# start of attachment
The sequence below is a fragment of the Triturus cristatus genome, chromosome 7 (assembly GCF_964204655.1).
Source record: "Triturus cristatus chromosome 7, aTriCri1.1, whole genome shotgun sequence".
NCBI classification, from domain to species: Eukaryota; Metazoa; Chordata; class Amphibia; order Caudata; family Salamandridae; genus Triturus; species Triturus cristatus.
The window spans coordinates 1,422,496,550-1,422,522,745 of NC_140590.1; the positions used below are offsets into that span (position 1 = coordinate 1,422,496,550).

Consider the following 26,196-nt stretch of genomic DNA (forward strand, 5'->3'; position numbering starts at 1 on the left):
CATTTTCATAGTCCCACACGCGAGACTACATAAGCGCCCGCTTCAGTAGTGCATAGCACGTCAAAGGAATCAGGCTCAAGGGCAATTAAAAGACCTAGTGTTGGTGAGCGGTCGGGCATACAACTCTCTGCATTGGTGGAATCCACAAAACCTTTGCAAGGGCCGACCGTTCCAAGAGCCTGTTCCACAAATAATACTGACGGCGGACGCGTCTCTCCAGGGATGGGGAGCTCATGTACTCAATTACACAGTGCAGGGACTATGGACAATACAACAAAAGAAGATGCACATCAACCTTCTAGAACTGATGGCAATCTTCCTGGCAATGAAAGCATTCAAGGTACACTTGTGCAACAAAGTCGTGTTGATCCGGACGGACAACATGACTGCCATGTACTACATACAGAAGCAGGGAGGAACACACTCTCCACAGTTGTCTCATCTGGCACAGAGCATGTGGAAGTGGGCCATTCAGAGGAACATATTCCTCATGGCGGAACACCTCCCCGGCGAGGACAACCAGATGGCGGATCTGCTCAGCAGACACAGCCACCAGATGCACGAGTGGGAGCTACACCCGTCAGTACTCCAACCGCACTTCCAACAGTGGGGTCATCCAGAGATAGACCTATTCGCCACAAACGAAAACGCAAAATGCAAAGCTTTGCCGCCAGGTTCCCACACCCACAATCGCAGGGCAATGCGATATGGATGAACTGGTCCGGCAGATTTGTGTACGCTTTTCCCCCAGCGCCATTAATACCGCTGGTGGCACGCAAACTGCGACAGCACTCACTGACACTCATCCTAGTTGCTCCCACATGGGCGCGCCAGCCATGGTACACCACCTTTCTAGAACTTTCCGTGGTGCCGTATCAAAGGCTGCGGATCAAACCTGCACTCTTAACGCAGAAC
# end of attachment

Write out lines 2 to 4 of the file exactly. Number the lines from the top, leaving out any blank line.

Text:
Source record: "Triturus cristatus chromosome 7, aTriCri1.1, whole genome shotgun sequence".
NCBI classification, from domain to species: Eukaryota; Metazoa; Chordata; class Amphibia; order Caudata; family Salamandridae; genus Triturus; species Triturus cristatus.
The window spans coordinates 1,422,496,550-1,422,522,745 of NC_140590.1; the positions used below are offsets into that span (position 1 = coordinate 1,422,496,550).